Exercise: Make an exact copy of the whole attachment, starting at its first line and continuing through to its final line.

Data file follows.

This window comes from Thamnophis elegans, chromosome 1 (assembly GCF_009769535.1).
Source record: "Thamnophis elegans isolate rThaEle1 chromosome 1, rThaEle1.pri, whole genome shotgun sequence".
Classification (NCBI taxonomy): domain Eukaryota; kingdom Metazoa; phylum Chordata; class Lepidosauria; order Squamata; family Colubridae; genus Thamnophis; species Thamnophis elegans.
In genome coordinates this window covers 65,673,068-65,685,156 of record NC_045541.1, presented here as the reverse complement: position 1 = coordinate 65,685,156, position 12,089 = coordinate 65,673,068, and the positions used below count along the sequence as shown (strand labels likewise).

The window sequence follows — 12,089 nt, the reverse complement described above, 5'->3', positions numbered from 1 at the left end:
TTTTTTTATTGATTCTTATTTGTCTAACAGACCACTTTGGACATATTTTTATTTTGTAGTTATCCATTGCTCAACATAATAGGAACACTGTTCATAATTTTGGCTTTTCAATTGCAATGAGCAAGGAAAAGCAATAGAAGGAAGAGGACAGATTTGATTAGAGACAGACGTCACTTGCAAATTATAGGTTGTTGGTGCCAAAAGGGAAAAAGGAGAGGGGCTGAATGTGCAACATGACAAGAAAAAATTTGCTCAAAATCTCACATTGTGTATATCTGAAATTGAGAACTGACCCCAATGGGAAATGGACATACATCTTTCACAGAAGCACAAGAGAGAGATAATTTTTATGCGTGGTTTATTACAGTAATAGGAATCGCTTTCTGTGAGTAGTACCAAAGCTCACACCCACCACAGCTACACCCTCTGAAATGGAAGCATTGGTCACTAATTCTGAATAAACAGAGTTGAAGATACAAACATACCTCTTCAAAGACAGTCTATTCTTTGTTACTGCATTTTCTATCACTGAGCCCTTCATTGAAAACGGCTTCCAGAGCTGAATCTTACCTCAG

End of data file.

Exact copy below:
This window comes from Thamnophis elegans, chromosome 1 (assembly GCF_009769535.1).
Source record: "Thamnophis elegans isolate rThaEle1 chromosome 1, rThaEle1.pri, whole genome shotgun sequence".
Classification (NCBI taxonomy): domain Eukaryota; kingdom Metazoa; phylum Chordata; class Lepidosauria; order Squamata; family Colubridae; genus Thamnophis; species Thamnophis elegans.
In genome coordinates this window covers 65,673,068-65,685,156 of record NC_045541.1, presented here as the reverse complement: position 1 = coordinate 65,685,156, position 12,089 = coordinate 65,673,068, and the positions used below count along the sequence as shown (strand labels likewise).

The window sequence follows — 12,089 nt, the reverse complement described above, 5'->3', positions numbered from 1 at the left end:
TTTTTTTATTGATTCTTATTTGTCTAACAGACCACTTTGGACATATTTTTATTTTGTAGTTATCCATTGCTCAACATAATAGGAACACTGTTCATAATTTTGGCTTTTCAATTGCAATGAGCAAGGAAAAGCAATAGAAGGAAGAGGACAGATTTGATTAGAGACAGACGTCACTTGCAAATTATAGGTTGTTGGTGCCAAAAGGGAAAAAGGAGAGGGGCTGAATGTGCAACATGACAAGAAAAAATTTGCTCAAAATCTCACATTGTGTATATCTGAAATTGAGAACTGACCCCAATGGGAAATGGACATACATCTTTCACAGAAGCACAAGAGAGAGATAATTTTTATGCGTGGTTTATTACAGTAATAGGAATCGCTTTCTGTGAGTAGTACCAAAGCTCACACCCACCACAGCTACACCCTCTGAAATGGAAGCATTGGTCACTAATTCTGAATAAACAGAGTTGAAGATACAAACATACCTCTTCAAAGACAGTCTATTCTTTGTTACTGCATTTTCTATCACTGAGCCCTTCATTGAAAACGGCTTCCAGAGCTGAATCTTACCTCAG